If you thought U2 manager Paul McGuinness’ proposal for a ‘three strikes and you’re out’ internet ban on illegal downloaders was far-fetched, think again – the UK government has just proposed these exact measures.
The proposals by the Department of Media, Culture and Sport have been laid down in a government green paper due to be published next week.
Internet service providers (ISPs) would be required to take legal action against subscribers who were caught illegally downloading copyright material, such as pirated movies or music.
While there are no details on how this proposed law would fit in with data privacy and how it would be implemented, the ISP would be required to send an email warning to the suspected illegal downloader on the first offence.
This would be followed up with a suspension of their account with the ISP on the second offence, with a final and complete ban from the ISP and a termination of their account if caught a third time.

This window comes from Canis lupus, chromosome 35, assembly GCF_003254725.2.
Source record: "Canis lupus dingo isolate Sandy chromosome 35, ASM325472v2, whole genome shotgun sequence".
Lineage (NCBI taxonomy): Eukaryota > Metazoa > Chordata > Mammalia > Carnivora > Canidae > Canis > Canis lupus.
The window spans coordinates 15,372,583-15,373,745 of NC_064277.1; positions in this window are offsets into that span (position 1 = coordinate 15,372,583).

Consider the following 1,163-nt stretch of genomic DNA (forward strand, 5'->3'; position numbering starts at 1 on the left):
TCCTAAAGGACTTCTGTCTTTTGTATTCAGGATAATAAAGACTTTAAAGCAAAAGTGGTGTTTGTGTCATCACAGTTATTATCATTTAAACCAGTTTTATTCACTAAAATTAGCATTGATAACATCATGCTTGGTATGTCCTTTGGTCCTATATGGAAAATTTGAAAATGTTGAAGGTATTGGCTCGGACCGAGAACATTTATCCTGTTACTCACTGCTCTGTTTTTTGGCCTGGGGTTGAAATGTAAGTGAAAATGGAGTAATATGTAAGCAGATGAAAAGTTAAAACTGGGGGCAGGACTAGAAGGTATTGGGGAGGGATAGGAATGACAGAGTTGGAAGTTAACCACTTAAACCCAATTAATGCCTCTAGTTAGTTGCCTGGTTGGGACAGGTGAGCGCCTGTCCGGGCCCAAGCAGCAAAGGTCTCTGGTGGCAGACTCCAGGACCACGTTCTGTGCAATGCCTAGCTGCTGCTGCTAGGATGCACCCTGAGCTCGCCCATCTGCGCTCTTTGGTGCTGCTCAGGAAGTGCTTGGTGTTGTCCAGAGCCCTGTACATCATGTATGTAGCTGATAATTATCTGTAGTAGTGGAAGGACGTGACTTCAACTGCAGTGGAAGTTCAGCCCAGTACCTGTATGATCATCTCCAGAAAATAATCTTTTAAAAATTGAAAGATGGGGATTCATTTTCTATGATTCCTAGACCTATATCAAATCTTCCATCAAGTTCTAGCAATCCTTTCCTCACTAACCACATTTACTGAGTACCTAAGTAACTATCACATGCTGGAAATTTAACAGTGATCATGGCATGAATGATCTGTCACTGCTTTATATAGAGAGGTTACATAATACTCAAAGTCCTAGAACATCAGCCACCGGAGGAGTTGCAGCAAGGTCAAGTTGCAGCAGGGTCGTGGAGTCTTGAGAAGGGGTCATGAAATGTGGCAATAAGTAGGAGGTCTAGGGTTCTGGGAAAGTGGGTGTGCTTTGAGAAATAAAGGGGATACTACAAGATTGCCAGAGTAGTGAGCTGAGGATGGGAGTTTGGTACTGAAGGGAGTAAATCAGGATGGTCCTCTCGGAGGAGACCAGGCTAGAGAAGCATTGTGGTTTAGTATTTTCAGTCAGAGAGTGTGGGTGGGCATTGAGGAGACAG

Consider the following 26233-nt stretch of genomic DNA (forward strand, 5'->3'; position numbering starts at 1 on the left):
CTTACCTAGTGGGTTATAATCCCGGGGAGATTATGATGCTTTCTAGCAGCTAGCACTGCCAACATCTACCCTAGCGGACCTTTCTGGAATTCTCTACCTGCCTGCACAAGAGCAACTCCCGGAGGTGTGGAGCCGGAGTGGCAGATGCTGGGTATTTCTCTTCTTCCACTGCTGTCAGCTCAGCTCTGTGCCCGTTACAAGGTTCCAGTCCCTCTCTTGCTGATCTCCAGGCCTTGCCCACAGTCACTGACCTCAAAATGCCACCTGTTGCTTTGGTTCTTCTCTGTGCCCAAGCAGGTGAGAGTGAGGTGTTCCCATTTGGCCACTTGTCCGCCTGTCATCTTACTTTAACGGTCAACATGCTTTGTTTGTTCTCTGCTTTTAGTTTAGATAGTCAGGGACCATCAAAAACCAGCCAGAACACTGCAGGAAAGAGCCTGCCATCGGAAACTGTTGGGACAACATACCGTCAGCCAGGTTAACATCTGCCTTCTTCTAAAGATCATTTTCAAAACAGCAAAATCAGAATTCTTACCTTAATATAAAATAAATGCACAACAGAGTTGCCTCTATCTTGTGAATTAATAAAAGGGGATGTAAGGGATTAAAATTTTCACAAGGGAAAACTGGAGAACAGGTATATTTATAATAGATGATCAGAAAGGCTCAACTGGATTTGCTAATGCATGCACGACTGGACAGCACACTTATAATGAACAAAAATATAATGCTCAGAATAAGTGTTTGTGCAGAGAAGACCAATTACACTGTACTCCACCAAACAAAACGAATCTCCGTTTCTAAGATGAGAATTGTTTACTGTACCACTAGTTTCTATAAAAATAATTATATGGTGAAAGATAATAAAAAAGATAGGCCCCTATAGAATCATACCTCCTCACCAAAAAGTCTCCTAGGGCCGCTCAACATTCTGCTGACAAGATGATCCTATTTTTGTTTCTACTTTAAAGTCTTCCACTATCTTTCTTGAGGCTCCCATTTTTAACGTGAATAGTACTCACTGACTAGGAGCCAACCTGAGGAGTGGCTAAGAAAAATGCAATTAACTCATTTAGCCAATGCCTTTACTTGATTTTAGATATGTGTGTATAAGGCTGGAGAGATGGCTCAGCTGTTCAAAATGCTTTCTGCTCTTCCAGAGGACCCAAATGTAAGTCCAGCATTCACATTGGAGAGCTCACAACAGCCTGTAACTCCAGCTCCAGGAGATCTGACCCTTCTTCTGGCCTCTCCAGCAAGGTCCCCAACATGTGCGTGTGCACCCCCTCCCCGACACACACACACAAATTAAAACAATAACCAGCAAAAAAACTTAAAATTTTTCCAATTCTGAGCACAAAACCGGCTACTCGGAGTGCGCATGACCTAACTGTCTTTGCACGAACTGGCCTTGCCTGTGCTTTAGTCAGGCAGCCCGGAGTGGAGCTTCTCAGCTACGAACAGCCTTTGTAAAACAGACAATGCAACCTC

The Times UK reports that in a draft copy it obtained of the green paper, the UK government said it will “move to legislate to require internet service providers to take action on illegal file-sharing.”
These proposed penalties, which McGuinness echoed while at the recent Cannes film festival, will have a commercial benefit to ISPs whose bandwidth he claims is increasingly hogged by illegal downloaders.
As the law stands in Ireland, ISPs have previously been asked to hand over the names and addresses of 23 people who were suspected by IRMA (Irish Recorded Music Association) of having illegally shared music online.
The main difference here is that these people were suspected of being nodes, in other words having uploaded and shared copyright material online with others, as opposed to having downloaded copyrighted material.
By Marie Boran
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